AThis Court reviews decisions by the state appraiser to ensure that they are supported by findings rationally drawn from the evidence and are based on a correct interpretation of the law. We will not disturb a fair market value determination unless an error of law exists.@ Barrett v. Town of Warren, 2005 VT 107, & 5, 179 Vt. 134 (citation omitted). The Town argues that the two parcels are not under the same ownership, yet it is uncontested that taxpayer owns the farm and that ownership and possession of the two-acre lot will revert to him at the end of the life tenancy. The Town cites Town of Brattleboro v. Smith, 117 Vt. 425 (1953) for the proposition that a life estate holder may be held responsible for the payment of taxes. But that decision also stands for the proposition that the term Aowner@ in a real estate context may refer to the owner in fee or the owner of a lesser estateCbe that the life tenant or the remainderman. Id. at 426.
The Town next argues that the existence of the life estate does not reduce the fair market value of the two-acre lot. AThe property taxation statute requires the listed value of real property to be equal to its appraisal value, which in turn must reflect its estimated fair market value.@ Barrett, 2005 VT 107, & 6 (citing 32 V.S.A. ' 3481(1)-(2)). Fair market value, in turn, is defined as Athe price which the property will bring in the market when offered for sale and purchased by another, taking into consideration all the elements of the availability of the property, its use both potential and prospective, any functional deficiencies, and all other elements such as age and condition which combine to give property a market value.@ 32 V.S.A. ' 3481(1). It was not legal error for the state appraiser to consider the future termination of the life estate and the limitations this placed on the marketability of the property. In Townsend v. Town of Middlebury, 134 Vt. 438, 440 (1976), we held that Ait is clear that the Legislature intended that bona fide restraints affecting property, at least those governmental in origin, should be a factor in determining fair market value@ and that this concern should be extended to Aprivately imposed restraint[s] on land@ as well. In that case, we concluded that Athe presence of a lease/option agreement concerning a parcel of property is an element which enters into giving a saleable or market value to the property,@ in that A[a] buyer, confronted with the presence of a lease/option involving a parcel of property which he was interested in purchasing, would certainly take such an agreement into account in determining what price he found acceptable for the parcel desired since any such agreement would affect both the use and future alienability of the property.@ Id. The same is true here, whether viewed from the perspective of a party interested in purchasing the life estate or the remainderCthe marketability of both interests is compromised by the existence of the other interest.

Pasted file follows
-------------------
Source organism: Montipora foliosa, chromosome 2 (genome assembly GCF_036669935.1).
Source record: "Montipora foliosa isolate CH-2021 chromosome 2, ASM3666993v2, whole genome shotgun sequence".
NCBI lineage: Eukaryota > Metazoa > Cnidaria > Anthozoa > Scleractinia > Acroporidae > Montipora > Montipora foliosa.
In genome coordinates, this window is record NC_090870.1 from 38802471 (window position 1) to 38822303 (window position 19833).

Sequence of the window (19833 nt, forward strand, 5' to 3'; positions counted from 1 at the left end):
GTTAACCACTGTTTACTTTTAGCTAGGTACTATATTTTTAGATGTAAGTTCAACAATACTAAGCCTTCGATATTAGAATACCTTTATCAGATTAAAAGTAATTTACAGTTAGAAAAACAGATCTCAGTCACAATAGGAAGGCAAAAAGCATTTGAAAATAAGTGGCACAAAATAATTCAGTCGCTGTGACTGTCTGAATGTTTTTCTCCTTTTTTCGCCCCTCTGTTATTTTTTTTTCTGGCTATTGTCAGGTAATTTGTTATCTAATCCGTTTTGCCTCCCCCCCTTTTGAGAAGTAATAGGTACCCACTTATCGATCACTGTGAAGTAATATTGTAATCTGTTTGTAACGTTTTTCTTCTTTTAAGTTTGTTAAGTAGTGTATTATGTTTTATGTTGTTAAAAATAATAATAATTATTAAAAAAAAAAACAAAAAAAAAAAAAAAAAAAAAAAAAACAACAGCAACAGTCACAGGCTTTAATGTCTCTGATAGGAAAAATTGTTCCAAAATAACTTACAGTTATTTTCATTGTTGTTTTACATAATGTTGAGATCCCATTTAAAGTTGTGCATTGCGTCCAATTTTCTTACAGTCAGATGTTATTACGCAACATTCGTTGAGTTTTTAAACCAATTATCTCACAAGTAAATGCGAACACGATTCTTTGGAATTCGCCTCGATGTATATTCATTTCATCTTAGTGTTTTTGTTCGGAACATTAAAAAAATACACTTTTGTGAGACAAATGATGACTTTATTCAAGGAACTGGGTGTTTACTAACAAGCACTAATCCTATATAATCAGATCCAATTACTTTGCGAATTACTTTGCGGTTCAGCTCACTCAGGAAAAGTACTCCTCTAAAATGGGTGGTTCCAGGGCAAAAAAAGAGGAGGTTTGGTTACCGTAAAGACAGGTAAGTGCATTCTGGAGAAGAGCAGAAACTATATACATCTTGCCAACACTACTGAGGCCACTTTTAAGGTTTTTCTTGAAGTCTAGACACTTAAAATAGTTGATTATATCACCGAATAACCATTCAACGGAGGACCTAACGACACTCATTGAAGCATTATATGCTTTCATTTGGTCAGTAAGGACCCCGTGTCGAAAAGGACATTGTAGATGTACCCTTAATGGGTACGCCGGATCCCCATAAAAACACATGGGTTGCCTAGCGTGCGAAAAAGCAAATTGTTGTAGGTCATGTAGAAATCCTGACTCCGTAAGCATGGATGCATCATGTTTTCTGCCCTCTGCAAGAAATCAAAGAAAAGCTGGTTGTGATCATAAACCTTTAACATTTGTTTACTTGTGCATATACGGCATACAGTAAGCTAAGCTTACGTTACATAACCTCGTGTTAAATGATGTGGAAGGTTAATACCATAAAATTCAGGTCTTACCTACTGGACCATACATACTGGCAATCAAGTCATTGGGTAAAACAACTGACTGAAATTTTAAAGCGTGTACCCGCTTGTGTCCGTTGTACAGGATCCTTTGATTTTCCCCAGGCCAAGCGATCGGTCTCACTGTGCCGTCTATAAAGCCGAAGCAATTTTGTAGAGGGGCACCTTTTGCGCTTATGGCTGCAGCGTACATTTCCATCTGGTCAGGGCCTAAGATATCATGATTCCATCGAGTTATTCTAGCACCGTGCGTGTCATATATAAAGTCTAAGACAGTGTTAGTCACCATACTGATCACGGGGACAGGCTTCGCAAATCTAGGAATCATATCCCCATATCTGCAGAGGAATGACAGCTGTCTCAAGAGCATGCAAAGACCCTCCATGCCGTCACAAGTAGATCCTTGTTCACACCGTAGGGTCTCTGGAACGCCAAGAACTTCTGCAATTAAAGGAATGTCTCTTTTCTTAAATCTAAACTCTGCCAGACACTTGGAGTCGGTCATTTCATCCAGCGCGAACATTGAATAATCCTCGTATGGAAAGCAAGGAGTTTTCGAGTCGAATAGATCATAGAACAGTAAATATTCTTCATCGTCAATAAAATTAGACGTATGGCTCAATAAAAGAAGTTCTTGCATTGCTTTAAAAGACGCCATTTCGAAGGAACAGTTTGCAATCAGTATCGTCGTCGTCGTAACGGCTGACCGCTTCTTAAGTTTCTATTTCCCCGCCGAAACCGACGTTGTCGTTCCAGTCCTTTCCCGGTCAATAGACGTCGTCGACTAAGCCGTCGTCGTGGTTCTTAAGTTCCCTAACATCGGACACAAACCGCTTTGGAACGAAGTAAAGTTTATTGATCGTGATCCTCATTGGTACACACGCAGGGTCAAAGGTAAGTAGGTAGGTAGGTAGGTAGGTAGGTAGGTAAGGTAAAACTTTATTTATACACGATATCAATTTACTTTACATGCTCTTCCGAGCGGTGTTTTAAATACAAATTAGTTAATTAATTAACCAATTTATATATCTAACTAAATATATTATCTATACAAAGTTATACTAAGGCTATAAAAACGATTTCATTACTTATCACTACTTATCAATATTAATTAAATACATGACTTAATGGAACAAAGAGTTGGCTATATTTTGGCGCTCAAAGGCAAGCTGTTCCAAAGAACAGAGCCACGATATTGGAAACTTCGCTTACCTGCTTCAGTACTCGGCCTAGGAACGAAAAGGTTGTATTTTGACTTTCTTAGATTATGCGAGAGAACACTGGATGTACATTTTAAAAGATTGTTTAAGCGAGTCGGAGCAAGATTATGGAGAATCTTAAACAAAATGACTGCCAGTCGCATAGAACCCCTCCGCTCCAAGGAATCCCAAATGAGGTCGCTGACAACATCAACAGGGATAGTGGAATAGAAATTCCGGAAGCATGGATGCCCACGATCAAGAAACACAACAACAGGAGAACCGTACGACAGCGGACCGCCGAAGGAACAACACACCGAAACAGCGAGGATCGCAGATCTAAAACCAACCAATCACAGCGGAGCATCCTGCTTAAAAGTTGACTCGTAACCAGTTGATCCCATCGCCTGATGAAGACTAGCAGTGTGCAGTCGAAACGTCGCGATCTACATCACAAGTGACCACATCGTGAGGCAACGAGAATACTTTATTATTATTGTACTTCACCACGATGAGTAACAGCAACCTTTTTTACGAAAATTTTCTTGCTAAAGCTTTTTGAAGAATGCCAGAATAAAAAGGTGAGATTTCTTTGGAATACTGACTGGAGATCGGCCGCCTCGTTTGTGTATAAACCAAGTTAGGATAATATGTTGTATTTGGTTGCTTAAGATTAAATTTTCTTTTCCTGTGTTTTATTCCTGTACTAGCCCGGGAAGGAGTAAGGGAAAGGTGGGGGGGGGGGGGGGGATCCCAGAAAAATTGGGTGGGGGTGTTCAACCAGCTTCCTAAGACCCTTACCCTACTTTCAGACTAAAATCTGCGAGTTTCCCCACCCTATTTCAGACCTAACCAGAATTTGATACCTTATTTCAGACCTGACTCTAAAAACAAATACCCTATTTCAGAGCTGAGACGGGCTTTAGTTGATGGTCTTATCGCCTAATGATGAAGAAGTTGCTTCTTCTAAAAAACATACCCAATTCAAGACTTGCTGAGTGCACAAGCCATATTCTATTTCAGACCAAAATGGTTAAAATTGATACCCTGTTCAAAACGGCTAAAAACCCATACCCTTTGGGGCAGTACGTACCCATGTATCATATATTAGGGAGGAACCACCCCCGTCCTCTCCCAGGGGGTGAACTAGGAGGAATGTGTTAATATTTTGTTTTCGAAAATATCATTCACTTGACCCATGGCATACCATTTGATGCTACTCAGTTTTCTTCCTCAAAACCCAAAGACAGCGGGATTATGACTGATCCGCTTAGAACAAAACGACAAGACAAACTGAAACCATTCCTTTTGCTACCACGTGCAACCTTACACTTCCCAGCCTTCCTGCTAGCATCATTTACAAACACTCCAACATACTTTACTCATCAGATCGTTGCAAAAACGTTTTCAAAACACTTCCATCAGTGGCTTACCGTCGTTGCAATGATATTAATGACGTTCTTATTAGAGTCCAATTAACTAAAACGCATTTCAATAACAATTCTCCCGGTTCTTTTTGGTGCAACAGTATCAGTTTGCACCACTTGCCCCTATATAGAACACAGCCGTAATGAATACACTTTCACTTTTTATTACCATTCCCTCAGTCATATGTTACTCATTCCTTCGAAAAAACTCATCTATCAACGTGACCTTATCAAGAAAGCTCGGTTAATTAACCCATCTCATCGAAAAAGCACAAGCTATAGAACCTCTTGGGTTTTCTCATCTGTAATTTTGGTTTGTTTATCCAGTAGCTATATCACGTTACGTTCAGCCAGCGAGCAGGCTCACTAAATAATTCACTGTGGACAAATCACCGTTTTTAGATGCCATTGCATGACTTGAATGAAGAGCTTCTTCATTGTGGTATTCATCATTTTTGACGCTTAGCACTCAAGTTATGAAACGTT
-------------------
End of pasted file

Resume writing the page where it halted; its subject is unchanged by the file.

The Town=s concern that any burden on the two-acre lot should not affect the marketability of the farm, appears unfounded since the fair market value of the farm was established independently of the two-acre house lot.
The Town=s argument that the life estate is an interest in real property that simply must be taxed fails to undermine the appraiser=s determination of the current fair market value of that lot to the title holder. The appraiser employed an apparently sound approach to valuation, considering both appreciation and depreciation of the real estate over the actuarially expected duration of the life estate, and then reducing that future value to present value by a stated discount rate. The Town offers no reason why the entire value of the house lot, including the life estate, is not fairly accounted for by all, or any part of, the appraiser=s formula and calculation.
The Town has failed to demonstrate legal error in the state appraiser=s estimate of fair market value.
BY THE COURT:
Denise R. Johnson, Associate Justice
Marilyn S. Skoglund, Associate Justice
Brian L. Burgess, Associate Justice